Uncle Sam wants YOU… to play video games. That’s the impression I got, anyway, when I first heard about a new video game being developed by the fine folks of the U.S. Army. It was the big surprise of this year’s E3 when the Army showed up in full battle dress to promote their brand new first person shooter called America’s Army that they were about to release for free. OK, so not really for free, they did spend about $7 million of tax payer money to develop the game, but at least they’re not charging even more for the honor of playing it.
I enjoy first person shooters for the most part, especially when they’re team based like this one is. Counter-Strike and I have had a long and intense personal relationship that has only recently been rivaled by my new found affection for Medal of Honor: Allied Assault. So I’ve been meaning to try out the Army’s new game for awhile, but have always been leary of games that are developed mainly as a promotional item for something else. Games of that sort are very rarely worth playing as they tend to be programed for the lowest common denominator in both PC hardware and player intelligence, otherwise it might piss off some poor consumer and convince them they shouldn’t buy the product being promoted.
The Army, however, seems to want to have decent game players in their mix because this game is actually pretty damned impressive. It makes use of one of the latest versions of the Unreal Engine and provides a fairly realistic looking environment with absolutely beautiful lighting effects. The player models aren’t bad once you get into the game proper, but the drill sargent at the start of basic training looks like the offspring of two crash test dummies. It also seems to try for a very realistic approach to combat as you can only fire a gun for a couple of rounds before it’s jerked off target by the kickback and there’s no option to turn off friendly fire. In fact, the urge to turn my rifle on the drill instructor just to see what would happen was tempered only by the idea that the game might dash off a panic stricken email to the Pentagon that a crazed terrorist in training was at my particular address.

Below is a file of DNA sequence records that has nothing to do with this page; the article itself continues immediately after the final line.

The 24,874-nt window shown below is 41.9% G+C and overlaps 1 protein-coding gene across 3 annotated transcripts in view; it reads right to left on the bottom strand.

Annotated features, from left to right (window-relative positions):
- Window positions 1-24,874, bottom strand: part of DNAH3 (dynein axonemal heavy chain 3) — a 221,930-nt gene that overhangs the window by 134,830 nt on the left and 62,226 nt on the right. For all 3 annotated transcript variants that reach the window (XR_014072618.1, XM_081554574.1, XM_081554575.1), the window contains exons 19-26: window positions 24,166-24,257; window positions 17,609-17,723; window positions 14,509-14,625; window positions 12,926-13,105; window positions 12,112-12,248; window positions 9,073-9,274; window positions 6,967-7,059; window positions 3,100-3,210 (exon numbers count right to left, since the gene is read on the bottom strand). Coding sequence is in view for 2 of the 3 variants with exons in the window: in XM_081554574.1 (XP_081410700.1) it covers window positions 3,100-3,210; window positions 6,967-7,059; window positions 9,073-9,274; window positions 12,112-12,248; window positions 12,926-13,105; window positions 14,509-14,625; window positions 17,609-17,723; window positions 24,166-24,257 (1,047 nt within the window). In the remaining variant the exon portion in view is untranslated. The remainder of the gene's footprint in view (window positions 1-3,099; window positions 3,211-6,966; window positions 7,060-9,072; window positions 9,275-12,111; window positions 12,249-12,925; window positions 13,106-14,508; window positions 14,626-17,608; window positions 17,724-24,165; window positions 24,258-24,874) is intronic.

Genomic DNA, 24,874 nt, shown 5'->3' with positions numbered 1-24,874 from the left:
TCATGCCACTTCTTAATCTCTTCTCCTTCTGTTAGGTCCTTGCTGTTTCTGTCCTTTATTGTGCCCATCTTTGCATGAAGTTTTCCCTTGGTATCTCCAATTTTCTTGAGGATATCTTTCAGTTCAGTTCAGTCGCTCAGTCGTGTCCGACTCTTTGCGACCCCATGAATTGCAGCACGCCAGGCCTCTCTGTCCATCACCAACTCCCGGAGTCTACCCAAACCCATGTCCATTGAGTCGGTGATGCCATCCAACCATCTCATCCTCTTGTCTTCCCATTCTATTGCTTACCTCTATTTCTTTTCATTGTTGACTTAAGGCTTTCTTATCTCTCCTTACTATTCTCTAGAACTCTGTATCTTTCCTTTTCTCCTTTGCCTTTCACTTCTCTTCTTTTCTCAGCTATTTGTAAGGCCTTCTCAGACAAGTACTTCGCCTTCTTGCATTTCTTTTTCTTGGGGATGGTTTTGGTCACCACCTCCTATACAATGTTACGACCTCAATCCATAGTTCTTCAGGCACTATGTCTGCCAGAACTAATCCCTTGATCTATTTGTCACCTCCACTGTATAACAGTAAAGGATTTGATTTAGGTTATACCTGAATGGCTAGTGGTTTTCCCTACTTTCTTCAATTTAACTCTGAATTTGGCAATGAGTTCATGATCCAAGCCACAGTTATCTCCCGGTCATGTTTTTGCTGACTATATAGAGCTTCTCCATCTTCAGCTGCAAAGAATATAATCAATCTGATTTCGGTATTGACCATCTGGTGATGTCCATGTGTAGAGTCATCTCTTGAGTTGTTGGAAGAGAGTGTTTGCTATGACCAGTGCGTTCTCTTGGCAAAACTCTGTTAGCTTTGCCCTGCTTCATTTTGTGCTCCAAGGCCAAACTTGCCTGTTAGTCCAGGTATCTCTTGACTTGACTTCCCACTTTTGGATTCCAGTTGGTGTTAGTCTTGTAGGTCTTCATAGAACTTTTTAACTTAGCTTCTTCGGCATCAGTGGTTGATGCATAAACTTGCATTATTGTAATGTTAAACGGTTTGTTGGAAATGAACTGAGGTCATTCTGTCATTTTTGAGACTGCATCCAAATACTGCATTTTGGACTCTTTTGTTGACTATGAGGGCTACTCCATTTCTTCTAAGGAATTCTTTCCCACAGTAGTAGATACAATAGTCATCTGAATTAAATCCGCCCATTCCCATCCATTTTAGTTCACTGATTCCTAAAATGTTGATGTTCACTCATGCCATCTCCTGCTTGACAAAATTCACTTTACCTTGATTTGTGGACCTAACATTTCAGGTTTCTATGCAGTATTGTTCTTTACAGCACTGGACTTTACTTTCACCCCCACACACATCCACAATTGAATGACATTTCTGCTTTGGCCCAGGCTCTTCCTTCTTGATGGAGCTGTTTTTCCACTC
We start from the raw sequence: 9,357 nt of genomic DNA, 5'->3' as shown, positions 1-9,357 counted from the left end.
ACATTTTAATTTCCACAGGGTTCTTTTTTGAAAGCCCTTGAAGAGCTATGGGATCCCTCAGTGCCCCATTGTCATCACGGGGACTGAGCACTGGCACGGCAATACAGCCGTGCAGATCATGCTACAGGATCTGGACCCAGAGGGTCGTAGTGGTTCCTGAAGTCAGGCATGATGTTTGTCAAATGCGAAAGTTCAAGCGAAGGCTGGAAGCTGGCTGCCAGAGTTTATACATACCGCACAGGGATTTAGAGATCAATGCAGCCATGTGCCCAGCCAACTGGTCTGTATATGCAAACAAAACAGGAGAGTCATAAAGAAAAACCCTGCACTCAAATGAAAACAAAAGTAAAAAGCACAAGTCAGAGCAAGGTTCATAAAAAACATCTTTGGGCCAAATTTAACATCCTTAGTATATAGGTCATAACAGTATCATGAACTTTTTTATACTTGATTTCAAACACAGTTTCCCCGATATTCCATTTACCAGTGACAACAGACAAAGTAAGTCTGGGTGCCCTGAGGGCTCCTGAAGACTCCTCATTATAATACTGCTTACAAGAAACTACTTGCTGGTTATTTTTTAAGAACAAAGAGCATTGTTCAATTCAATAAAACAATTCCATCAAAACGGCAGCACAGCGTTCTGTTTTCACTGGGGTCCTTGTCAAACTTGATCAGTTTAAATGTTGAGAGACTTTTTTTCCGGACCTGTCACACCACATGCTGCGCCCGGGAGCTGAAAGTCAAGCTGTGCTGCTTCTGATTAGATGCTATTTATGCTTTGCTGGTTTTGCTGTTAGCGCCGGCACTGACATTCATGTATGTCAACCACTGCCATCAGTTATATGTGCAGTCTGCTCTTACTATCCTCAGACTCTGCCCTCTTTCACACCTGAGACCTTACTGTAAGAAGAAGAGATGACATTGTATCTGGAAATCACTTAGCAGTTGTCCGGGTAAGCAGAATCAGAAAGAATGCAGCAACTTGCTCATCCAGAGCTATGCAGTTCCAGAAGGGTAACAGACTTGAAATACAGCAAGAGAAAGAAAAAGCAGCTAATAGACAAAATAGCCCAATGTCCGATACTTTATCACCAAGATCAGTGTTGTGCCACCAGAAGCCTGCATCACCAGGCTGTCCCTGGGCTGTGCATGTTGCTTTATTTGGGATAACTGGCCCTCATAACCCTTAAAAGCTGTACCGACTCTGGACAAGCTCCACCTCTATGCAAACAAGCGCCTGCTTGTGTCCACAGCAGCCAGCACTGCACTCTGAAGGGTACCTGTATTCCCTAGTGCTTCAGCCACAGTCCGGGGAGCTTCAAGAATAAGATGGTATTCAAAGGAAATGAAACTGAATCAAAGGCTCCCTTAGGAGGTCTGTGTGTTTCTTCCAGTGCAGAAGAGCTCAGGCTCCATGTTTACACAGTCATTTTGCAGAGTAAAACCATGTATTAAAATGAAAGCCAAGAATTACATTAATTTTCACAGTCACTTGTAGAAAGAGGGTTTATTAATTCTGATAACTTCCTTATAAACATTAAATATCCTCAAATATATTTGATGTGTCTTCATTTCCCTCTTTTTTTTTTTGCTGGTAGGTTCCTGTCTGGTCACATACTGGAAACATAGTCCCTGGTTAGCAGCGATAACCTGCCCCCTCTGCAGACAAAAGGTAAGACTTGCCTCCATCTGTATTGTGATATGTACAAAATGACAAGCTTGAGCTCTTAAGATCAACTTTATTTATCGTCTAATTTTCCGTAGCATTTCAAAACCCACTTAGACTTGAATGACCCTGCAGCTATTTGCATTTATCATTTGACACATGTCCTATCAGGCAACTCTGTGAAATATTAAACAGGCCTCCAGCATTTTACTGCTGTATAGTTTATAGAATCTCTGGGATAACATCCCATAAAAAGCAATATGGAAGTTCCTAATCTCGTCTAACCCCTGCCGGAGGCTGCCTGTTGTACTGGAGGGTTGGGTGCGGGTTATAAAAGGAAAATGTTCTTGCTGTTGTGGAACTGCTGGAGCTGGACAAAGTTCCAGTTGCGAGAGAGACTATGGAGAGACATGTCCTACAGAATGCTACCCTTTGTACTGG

Oh what the hell, I turned and opened fire on him anyway. Someone barked “CEASE FIRE” at full volume as I watched the drill instructor crumple to the ground. Next thing I knew I was in jail. Virtually at least. A rather wonderfully rendered cell complete with clanking door that I was free to run around in and experience, virtually, what imprisonment might be like. Minus a bunkmate named Bubba, of course. I had to exit the game completely before I could play again. Seems they take that sort of thing seriously in the army.
As it turns out, the game does track how often you open fire on your team mates and from what I have read it’s possible to be banned from playing if your Rules of Engagement (ROE) score goes too high. That’s certainly one way to keep the immature team killer’s (TKer’s) from ruining everyone’s fun. One of the reasons I usually play on servers with friendly fire off is because of TKers. All in all, it’s a decent game for being from the U.S. Government and a bit of recruitment advertising. Action gamers may be somewhat disappointed as it plays more like a simulation than a traditional run-and-gun FPS, but it does make for an amusing diversion. If nothing else, it has shown me that I was wise not to join the Army as I wouldn’t survive very long based on my performance in the game so far.